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Some 3rd class scramble

We even skirted most of the 3rd class scramble, with one awkward 4th class step either on a thin downward sloping slab or to hop across a moat back onto snow (pick your poison, I do think Anita’s route across the moat was better but I thought it looked sketchy from up high). From there, we cruised plunge stepping down moderate snow the entire way back to the basin after a short scree field! It was amazing! We found yaktrax prints at the bottom, I said I hope that’s Zee. Despite turning around earlier, it turned out he had rethought (almost went with “rethunk”) his decision, and gave it another shot. And I’m glad he did, the upper basin was phenomenal. We soon found goat hoof prints perfectly inside of the yak trax. They continued for maybe a mile, until we eventually found Zee, hiding in a patch of bushes from the goat that had been stalking him for literal hours. He did get an incredible picture when the goat got too close for comfort.

 

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Mr. Billy Goat (credit Zee!)

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Coming across the north face

We made it back to camp around 4. Zee went to get water (THANK YOU! I was so tired I did not want to do camp chores) while Anita and I changed our shoes and laid around a groaned. When Zee hadn’t returned for 20 minutes, we started wondering what was up. Should we be worried? Is he taking a nap? Maybe we should go look. And then we saw Mr. Billy Goat walk across the trail again, slowly, starting at us. “Zee, the goat is back!” Anita shouted. And then we hear Zee’s deep grumbly voice. “…I know.” We burst out laughing. He couldn’t get away. It’s okay, Mr. Goat will be extradited to the Cascades any day now if he hasn’t been helo-dropped there already.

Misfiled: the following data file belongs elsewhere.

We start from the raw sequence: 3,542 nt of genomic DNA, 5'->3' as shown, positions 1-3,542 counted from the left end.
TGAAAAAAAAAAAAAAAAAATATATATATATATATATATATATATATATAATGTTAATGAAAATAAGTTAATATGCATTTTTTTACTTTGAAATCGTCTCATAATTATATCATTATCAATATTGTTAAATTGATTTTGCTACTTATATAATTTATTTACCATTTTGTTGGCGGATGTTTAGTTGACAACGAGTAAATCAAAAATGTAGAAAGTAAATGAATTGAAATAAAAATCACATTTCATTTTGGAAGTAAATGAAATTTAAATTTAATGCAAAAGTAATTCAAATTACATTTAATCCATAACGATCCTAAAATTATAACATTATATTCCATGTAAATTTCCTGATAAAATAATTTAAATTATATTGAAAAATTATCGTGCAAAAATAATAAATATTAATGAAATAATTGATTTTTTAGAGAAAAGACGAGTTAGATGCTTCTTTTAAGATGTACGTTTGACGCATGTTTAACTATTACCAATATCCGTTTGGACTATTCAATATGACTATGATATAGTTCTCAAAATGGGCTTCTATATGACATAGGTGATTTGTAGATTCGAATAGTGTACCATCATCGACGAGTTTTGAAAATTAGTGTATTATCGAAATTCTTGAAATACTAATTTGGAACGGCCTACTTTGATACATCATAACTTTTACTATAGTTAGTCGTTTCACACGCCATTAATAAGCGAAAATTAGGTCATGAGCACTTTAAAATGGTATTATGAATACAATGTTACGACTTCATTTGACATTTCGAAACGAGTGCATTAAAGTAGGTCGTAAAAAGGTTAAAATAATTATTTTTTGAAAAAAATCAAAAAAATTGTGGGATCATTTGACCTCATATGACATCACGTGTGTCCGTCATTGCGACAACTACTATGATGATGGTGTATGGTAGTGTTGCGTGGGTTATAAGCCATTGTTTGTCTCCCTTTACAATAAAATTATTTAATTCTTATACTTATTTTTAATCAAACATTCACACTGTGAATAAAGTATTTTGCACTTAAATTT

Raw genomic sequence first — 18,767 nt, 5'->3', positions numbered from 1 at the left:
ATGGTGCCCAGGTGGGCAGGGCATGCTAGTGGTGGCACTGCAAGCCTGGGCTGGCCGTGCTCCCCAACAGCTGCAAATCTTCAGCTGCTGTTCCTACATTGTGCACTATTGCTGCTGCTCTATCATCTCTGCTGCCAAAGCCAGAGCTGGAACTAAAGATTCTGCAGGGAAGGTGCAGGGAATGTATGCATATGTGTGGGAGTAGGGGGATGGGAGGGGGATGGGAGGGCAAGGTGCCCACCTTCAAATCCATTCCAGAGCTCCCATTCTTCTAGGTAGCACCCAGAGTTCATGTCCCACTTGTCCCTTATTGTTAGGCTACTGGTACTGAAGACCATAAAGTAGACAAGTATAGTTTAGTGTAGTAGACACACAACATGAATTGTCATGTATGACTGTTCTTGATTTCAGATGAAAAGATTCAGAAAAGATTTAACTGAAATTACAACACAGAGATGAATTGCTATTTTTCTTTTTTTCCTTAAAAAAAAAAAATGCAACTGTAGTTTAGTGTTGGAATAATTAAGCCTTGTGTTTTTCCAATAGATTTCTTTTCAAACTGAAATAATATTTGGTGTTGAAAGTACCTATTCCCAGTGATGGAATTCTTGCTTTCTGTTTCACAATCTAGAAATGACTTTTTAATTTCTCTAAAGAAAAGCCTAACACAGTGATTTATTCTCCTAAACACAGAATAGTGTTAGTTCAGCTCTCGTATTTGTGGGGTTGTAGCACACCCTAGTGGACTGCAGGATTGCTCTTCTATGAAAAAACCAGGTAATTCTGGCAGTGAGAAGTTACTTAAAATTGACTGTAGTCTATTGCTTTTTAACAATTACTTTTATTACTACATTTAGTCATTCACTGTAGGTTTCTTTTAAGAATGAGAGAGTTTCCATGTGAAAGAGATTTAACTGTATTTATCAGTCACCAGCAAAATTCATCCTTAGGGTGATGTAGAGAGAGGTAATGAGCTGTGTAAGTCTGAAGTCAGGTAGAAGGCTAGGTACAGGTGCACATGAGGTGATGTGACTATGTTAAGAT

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Anita coming along the final ridge

I hung out until 5, and then packed up my bags to start the slog back to the car. Anita gave me a brownie for the way out (THANK YOU! For feeding me! Everyone fed me this weekend!) and I started on my way, where I was immediately blocked by Mr. Goat. God. Dammit. I tossed a rock and whined. I just wanna go hooooome mr goat pleeeease let me pass! He eventually ambled over to the side of the trail and I darted past. Anita made a bet that I’d be back at the car by 7:30. I thought 8. But she had given me a goal, and I made it back at exactly 7:30. Even took a selfie to prove it.

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One last push to the top! Mystery in the background

Huuuuuge thanks to Anita and Zee for adding me to their Olympics permit at the last minute, and to Ranger Scott for all of the phone calls trying to get my name on there (and my payment). Seriously amazing trip, and another data point that the Olympics are far more beautiful than I ever give them credit for. And I was the perfect amount of wrecked when I woke up back in Seattle on Tuesday. Just in time for a shit ton of programming homework that I had procrastinated on. Woohoo!

P.S. This would be a sweet trail run (maybe minus the chossy shit, like we discussed above. Wait for snow).
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Olympus way in the distance, the highest point in the Olympics